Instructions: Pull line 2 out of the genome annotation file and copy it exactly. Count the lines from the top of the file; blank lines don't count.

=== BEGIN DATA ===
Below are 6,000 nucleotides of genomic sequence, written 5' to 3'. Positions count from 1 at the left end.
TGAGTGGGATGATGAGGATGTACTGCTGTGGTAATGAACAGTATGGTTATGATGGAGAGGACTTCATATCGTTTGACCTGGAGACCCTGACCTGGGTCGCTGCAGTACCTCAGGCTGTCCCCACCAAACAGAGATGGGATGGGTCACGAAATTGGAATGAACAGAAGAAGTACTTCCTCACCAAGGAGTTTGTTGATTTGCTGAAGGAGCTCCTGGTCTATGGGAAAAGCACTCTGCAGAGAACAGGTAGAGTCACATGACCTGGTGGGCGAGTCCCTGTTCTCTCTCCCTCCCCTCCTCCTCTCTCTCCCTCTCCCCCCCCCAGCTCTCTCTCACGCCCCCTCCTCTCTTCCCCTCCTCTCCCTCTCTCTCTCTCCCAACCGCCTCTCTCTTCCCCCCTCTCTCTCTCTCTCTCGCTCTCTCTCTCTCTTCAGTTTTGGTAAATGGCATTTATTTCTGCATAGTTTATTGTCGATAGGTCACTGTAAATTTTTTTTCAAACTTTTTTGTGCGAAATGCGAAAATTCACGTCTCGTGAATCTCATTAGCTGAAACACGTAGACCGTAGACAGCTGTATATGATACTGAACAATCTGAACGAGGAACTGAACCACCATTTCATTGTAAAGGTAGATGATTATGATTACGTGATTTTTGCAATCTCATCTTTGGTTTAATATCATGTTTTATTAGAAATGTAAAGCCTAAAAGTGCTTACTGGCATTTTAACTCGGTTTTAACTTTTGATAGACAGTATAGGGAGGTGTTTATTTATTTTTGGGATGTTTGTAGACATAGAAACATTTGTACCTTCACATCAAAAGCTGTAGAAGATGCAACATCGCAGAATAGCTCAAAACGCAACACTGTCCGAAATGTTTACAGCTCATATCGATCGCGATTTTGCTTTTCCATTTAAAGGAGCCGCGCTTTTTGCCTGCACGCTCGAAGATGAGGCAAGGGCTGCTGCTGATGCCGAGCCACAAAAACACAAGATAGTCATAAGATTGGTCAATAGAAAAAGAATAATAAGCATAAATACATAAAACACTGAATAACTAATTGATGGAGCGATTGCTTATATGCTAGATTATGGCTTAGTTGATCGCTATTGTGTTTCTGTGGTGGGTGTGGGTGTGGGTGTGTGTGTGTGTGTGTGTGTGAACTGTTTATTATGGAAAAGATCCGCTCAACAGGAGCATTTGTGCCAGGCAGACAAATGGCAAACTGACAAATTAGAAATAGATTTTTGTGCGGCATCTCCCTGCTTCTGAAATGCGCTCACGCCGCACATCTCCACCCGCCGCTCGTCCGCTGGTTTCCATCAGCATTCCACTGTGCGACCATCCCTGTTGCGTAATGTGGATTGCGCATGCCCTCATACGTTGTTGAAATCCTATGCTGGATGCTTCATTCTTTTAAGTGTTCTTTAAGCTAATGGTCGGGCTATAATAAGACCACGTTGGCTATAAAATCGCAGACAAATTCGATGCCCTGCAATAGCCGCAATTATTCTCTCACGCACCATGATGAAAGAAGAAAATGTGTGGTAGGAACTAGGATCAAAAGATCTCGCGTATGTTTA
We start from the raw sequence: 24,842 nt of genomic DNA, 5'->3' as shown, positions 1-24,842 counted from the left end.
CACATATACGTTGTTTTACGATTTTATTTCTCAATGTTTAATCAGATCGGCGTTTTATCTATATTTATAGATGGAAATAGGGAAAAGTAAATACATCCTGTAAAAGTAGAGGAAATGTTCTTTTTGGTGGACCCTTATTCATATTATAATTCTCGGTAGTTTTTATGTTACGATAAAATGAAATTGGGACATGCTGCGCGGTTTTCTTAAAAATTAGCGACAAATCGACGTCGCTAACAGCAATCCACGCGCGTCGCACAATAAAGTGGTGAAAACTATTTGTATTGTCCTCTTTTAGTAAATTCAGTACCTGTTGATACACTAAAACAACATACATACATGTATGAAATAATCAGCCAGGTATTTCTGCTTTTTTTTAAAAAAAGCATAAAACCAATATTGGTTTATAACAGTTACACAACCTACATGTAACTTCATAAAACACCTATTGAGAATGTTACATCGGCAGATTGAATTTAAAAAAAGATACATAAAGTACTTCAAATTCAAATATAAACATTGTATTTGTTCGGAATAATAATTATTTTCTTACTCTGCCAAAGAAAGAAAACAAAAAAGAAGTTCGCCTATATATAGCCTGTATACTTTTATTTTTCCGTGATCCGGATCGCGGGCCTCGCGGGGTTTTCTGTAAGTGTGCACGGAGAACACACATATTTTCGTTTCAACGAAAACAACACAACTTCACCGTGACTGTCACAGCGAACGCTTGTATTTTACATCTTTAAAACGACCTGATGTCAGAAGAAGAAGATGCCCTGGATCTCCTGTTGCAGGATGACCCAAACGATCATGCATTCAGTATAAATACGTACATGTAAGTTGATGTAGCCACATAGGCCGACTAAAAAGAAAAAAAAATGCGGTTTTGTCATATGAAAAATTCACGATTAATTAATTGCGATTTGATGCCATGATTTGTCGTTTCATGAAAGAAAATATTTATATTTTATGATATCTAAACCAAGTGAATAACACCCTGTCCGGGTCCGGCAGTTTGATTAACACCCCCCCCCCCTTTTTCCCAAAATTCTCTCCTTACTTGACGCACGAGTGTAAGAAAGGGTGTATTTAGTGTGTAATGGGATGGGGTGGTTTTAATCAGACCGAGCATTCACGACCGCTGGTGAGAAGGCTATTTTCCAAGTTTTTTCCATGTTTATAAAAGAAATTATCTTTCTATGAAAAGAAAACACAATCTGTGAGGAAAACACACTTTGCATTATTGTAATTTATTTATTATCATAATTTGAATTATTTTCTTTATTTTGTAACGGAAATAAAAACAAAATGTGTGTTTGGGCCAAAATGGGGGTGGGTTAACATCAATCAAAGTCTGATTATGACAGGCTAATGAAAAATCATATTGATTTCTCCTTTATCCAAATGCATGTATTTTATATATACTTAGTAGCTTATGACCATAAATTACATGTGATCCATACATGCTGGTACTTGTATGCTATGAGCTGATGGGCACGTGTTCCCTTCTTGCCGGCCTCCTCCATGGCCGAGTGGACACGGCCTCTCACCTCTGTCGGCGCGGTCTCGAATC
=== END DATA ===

TGAGTGGGATGATGAGGATGTACTGCTGTGGTAATGAACAGTATGGTTATGATGGAGAGGACTTCATATCGTTTGACCTGGAGACCCTGACCTGGGTCGCTGCAGTACCTCAGGCTGTCCCCACCAAACAGAGATGGGATGGGTCACGAAATTGGAATGAACAGAAGAAGTACTTCCTCACCAAGGAGTTTGTTGATTTGCTGAAGGAGCTCCTGGTCTATGGGAAAAGCACTCTGCAGAGAACAGGTAGAGTCACATGACCTGGTGGGCGAGTCCCTGTTCTCTCTCCCTCCCCTCCTCCTCTCTCTCCCTCTCCCCCCCCCAGCTCTCTCTCACGCCCCCTCCTCTCTTCCCCTCCTCTCCCTCTCTCTCTCTCCCAACCGCCTCTCTCTTCCCCCCTCTCTCTCTCTCTCTCGCTCTCTCTCTCTCTTCAGTTTTGGTAAATGGCATTTATTTCTGCATAGTTTATTGTCGATAGGTCACTGTAAATTTTTTTTCAAACTTTTTTGTGCGAAATGCGAAAATTCACGTCTCGTGAATCTCATTAGCTGAAACACGTAGACCGTAGACAGCTGTATATGATACTGAACAATCTGAACGAGGAACTGAACCACCATTTCATTGTAAAGGTAGATGATTATGATTACGTGATTTTTGCAATCTCATCTTTGGTTTAATATCATGTTTTATTAGAAATGTAAAGCCTAAAAGTGCTTACTGGCATTTTAACTCGGTTTTAACTTTTGATAGACAGTATAGGGAGGTGTTTATTTATTTTTGGGATGTTTGTAGACATAGAAACATTTGTACCTTCACATCAAAAGCTGTAGAAGATGCAACATCGCAGAATAGCTCAAAACGCAACACTGTCCGAAATGTTTACAGCTCATATCGATCGCGATTTTGCTTTTCCATTTAAAGGAGCCGCGCTTTTTGCCTGCACGCTCGAAGATGAGGCAAGGGCTGCTGCTGATGCCGAGCCACAAAAACACAAGATAGTCATAAGATTGGTCAATAGAAAAAGAATAATAAGCATAAATACATAAAACACTGAATAACTAATTGATGGAGCGATTGCTTATATGCTAGATTATGGCTTAGTTGATCGCTATTGTGTTTCTGTGGTGGGTGTGGGTGTGGGTGTGTGTGTGTGTGTGTGTGTGAACTGTTTATTATGGAAAAGATCCGCTCAACAGGAGCATTTGTGCCAGGCAGACAAATGGCAAACTGACAAATTAGAAATAGATTTTTGTGCGGCATCTCCCTGCTTCTGAAATGCGCTCACGCCGCACATCTCCACCCGCCGCTCGTCCGCTGGTTTCCATCAGCATTCCACTGTGCGACCATCCCTGTTGCGTAATGTGGATTGCGCATGCCCTCATACGTTGTTGAAATCCTATGCTGGATGCTTCATTCTTTTAAGTGTTCTTTAAGCTAATGGTCGGGCTATAATAAGACCACGTTGGCTATAAAATCGCAGACAAATTCGATGCCCTGCAATAGCCGCAATTATTCTCTCACGCACCATGATGAAAGAAGAAAATGTGTGGTAGGAACTAGGATCAAAAGATCTCGCGTATGTTTA